Socrates said, “The unexamined life is not worth living.” Let’s make sure this can’t be said about our upcoming summer, either for our student(s) or for ourselves.

Why We Test (and Why We Don’t)

In Pedagogy, Students on April 17, 2013 at 10:56 am


Standardized-testing

"Not everything that can be counted counts,
and not everything that counts can be counted."

Albert Einstein

As is true of many schools in our state and nation, Veritas is administering standardized tests this week. Our Grammar and Logic students (1st-through 8th grades) are taking the Iowa Test of Basic Skills, while our 9th and 10th graders are taking the PLAN Test. (We're doing some other developmental things with PreK, Kindergarten, and 11th and 12th grades so they don't feel left out.)

We test because we can, not because we have to; this is unfortunately not the case for a majority of American schools. Education in the United States has been preoccupied with standardized testing this past century, but especially so during the past decade. From President George W. Bush's "No Child Left Behind" in 2001 to President Obama's "Race to the Top" in 2009, we have not lacked for modernity's attempts to measure educational success.

There's little conceptually wrong with this; assessment is a good thing,
which is why we at Veritas test our students every year. For us, good uses of testing include identifying general areas of instruction
that need improvement as well as facilitating home/school interaction as to
future specific differentiated instruction within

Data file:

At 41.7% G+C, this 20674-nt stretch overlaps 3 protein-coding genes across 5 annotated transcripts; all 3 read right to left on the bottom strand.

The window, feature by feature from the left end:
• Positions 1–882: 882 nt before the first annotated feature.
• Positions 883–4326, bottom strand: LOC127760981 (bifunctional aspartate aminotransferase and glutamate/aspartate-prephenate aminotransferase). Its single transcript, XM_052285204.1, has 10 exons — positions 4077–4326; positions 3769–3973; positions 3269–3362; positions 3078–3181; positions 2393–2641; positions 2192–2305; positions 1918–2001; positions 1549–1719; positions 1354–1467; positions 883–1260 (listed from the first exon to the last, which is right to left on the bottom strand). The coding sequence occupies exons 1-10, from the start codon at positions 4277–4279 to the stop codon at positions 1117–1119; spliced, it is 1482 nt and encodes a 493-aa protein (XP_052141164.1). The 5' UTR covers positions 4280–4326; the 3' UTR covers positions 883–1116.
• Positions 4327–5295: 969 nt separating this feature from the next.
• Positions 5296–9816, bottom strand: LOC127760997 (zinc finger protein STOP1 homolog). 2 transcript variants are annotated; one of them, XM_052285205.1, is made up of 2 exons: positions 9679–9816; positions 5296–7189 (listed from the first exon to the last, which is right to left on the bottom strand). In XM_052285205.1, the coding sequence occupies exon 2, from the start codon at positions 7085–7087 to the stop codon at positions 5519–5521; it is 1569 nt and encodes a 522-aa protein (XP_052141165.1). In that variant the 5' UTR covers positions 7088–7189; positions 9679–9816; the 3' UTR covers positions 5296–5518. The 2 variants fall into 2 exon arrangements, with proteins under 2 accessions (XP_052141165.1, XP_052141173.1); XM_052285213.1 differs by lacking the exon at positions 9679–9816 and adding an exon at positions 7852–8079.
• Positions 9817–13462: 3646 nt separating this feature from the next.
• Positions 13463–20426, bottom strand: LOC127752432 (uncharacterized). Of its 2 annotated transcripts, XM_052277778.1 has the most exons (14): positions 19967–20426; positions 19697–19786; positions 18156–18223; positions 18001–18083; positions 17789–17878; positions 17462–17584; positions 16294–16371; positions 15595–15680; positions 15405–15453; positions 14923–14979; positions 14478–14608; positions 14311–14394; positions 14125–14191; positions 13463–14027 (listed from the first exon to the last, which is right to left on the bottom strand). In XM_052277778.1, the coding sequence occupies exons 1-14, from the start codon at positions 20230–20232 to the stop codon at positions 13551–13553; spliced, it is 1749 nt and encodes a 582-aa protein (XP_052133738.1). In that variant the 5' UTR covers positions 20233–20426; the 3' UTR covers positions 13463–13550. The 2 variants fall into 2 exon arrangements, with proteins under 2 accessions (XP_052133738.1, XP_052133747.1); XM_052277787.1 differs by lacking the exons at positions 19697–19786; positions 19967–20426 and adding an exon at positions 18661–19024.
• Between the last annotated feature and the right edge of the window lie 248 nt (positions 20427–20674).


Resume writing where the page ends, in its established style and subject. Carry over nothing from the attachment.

our unique blended model. We take test results seriously, but not so
seriously that they blind us to the bigger picture captured in our
portrait of a graduate.

Over the past eight years, Veritas
students have scored in the 90th percentile of the ITBS.
In addition, over this same period of time, we've tracked a 10-point
improvement over students' own pre-admission assessment scores, which
means students are improving while with us (for comparison, most public schools report only a 1-to-2-point improvement over the year).

In 2012, across the core subjects (defined by the ITBS as language
skills, reading, and mathematics), our students’ national percentile
rank for K through 8th grades was 84th and our school’s national
percentile rank for K through 8th grade was 97th. This means that, on
average, Veritas students scored higher than 83% of American students
and we as a school scored higher than 96% of American schools taking the
ITBS in these subjects. Also (and as in previous years), our
students tested an average of three grade levels above their grade
level.

Most of what you hear or read about testing is negative, and rightly so due to the unintended consequence of
schools choosing to "teach to the test" for the sake of
increased government funding. In addition, the modernist mentality of
"all success must be measurable" is limiting in evaluating
what a student has learned and not just what he or she can regurgitate.
Test
scores can be a helpful measure of past and/or current realities, but
often are poor predictors of true success (especially a more biblically-informed definition of success currently missing from our Department of Education).

Here are just a few things that testing does not help us
evaluate about a student's experience across a school year:

  • Leadership potential and growth